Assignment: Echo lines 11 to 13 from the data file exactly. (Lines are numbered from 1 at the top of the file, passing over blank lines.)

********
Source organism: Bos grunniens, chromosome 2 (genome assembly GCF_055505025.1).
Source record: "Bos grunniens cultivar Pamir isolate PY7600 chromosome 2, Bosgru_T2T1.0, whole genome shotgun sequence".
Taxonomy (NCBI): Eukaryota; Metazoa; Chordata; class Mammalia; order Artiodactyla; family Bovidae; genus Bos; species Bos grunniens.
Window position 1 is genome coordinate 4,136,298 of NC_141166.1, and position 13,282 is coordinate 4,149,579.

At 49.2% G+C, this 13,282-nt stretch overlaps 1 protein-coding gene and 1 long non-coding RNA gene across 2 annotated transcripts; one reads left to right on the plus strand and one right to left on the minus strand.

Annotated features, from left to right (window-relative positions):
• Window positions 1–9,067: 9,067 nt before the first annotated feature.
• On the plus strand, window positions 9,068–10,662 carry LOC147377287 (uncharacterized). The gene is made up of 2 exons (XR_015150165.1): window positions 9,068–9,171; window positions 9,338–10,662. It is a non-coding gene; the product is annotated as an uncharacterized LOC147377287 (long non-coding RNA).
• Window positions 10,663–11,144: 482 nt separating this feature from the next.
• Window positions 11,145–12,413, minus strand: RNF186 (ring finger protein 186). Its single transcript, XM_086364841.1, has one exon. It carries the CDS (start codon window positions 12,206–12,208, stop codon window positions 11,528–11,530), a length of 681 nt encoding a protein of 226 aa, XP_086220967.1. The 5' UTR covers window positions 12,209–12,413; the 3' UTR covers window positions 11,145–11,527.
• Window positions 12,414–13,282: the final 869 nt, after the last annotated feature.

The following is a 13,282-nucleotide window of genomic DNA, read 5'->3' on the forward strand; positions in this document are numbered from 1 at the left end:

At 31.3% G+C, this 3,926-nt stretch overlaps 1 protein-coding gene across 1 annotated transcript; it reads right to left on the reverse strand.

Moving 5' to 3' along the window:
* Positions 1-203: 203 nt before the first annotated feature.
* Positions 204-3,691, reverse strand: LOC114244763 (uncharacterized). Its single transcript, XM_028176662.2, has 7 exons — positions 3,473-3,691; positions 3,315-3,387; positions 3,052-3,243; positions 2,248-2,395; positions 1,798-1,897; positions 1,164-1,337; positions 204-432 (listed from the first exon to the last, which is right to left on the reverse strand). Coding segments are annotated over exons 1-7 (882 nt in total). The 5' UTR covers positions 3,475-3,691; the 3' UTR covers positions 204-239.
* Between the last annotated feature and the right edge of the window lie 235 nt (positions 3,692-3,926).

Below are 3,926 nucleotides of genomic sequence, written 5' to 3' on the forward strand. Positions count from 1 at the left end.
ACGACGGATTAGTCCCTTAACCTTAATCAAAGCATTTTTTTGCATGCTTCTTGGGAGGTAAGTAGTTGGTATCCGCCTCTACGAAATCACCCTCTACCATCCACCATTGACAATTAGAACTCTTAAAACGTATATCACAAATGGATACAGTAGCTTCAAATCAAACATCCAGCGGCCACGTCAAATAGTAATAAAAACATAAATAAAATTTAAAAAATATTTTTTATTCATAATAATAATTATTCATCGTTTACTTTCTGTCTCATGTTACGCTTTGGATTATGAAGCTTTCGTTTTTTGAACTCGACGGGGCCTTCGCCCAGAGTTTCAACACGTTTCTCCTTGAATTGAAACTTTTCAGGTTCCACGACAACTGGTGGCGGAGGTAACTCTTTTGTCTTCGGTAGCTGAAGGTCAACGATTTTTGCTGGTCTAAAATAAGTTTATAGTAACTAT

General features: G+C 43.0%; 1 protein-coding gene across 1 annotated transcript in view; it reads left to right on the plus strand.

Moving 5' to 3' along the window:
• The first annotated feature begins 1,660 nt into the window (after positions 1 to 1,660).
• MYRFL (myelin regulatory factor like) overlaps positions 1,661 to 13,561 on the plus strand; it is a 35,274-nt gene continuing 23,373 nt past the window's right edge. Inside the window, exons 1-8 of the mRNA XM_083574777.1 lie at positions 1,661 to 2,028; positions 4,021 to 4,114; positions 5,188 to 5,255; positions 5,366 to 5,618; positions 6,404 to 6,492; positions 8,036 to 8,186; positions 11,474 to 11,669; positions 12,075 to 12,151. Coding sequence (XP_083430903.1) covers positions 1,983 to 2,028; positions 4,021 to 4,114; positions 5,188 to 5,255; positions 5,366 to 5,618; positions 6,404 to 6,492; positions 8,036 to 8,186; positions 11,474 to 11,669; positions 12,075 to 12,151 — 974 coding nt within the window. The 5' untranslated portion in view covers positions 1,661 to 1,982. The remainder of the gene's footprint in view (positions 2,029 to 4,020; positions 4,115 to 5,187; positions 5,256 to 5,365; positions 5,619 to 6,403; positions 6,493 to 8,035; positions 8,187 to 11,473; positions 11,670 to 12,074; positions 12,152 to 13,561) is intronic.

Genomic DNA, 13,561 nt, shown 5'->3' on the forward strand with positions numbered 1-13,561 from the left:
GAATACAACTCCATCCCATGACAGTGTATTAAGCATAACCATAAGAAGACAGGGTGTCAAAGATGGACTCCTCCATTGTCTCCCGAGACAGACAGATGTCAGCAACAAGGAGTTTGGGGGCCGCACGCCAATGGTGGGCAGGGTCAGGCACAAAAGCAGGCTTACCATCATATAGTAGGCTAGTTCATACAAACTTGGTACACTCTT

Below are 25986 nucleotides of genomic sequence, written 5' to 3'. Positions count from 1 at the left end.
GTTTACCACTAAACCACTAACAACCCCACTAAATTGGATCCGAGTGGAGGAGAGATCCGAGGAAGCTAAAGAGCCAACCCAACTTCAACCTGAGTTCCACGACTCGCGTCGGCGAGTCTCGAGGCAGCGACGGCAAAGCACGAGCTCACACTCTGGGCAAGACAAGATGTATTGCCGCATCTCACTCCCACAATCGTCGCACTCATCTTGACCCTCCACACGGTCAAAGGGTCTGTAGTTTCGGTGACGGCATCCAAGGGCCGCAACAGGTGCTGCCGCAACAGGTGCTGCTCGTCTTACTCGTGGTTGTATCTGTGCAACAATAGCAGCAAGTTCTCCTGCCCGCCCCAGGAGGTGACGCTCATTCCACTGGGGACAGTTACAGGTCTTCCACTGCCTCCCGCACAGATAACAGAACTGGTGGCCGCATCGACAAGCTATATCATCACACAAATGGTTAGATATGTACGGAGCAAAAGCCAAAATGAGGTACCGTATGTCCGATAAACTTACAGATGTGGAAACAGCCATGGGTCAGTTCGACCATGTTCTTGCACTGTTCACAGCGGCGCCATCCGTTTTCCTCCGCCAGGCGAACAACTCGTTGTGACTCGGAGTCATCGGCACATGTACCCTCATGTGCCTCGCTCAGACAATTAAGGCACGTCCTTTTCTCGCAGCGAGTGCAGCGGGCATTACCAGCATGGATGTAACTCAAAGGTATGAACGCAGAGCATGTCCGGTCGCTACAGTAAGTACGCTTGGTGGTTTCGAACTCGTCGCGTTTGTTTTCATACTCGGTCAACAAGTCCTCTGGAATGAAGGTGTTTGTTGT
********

• Window positions 12,414–13,282: the final 869 nt, after the last annotated feature.

The following is a 13,282-nucleotide window of genomic DNA, read 5'->3' on the forward strand; positions in this document are numbered from 1 at the left end:

At 31.3% G+C, this 3,926-nt stretch overlaps 1 protein-coding gene across 1 annotated transcript; it reads right to left on the reverse strand.